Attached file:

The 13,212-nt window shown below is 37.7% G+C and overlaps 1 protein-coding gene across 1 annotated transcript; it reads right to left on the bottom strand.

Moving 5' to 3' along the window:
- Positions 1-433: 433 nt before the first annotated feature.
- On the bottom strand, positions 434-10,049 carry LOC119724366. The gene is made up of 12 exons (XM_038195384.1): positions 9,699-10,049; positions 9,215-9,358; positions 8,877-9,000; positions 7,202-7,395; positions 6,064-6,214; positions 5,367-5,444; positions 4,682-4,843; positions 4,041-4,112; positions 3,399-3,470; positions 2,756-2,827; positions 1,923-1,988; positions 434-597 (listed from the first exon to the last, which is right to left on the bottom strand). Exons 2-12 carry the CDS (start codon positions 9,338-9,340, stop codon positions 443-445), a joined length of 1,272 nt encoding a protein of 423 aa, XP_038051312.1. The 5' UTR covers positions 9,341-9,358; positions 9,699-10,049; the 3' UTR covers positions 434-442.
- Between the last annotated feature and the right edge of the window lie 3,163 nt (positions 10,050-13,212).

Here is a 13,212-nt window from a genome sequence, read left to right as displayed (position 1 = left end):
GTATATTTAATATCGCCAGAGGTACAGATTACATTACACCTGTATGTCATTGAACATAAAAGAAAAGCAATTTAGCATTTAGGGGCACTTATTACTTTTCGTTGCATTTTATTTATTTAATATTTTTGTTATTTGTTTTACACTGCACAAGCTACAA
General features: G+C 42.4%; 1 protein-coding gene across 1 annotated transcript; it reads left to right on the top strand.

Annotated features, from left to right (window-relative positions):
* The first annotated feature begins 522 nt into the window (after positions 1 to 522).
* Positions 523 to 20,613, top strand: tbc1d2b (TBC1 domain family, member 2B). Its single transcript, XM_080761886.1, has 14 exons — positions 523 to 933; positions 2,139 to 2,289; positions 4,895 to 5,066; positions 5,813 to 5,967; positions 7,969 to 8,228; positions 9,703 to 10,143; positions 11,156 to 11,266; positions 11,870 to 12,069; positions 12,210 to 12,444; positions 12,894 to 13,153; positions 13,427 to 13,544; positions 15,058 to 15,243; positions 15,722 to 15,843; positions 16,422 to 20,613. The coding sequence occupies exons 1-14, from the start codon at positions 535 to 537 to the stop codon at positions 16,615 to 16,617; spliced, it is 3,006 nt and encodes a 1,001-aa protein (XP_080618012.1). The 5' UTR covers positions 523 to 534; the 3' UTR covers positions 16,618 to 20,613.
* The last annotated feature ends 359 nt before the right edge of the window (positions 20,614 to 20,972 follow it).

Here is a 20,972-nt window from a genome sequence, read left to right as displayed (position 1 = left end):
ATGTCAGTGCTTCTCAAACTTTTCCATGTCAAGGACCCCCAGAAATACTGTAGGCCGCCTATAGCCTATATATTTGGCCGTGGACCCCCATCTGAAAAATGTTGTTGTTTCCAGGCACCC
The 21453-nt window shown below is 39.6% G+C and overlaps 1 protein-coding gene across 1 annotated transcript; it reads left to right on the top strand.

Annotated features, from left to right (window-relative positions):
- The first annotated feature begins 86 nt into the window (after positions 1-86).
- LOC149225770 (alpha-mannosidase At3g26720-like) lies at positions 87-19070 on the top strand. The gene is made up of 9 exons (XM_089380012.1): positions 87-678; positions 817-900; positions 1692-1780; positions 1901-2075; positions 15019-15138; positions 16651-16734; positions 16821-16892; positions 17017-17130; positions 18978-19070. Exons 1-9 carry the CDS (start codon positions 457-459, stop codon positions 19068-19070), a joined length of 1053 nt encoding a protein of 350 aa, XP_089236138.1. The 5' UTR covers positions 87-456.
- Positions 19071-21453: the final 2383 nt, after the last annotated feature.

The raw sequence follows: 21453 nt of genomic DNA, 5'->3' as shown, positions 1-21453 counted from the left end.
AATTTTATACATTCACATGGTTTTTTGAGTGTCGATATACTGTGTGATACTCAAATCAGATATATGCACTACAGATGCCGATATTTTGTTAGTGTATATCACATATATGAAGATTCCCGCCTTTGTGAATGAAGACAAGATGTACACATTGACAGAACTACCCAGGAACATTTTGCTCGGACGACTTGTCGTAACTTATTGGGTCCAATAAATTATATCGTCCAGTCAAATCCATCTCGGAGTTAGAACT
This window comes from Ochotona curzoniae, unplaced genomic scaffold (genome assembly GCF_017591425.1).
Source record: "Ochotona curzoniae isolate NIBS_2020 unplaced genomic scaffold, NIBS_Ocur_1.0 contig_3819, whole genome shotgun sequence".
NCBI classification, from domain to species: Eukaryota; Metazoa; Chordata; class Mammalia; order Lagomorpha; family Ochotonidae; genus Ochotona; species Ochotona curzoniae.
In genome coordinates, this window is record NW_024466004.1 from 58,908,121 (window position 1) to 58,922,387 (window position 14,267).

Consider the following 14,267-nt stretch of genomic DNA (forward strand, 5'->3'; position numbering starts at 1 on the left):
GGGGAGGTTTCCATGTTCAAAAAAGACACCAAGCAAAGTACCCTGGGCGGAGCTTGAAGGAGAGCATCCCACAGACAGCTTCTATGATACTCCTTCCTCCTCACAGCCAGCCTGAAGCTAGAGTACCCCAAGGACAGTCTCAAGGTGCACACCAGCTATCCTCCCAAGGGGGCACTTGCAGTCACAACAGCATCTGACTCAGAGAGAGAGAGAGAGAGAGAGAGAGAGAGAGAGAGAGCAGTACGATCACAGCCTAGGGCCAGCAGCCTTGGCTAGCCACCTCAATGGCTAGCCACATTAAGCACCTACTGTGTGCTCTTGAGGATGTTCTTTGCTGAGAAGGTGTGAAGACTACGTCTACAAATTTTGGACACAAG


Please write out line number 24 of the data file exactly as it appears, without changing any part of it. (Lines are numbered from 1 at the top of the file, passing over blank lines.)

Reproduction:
NCBI classification, from domain to species: Eukaryota; Metazoa; Chordata; class Mammalia; order Lagomorpha; family Ochotonidae; genus Ochotona; species Ochotona curzoniae.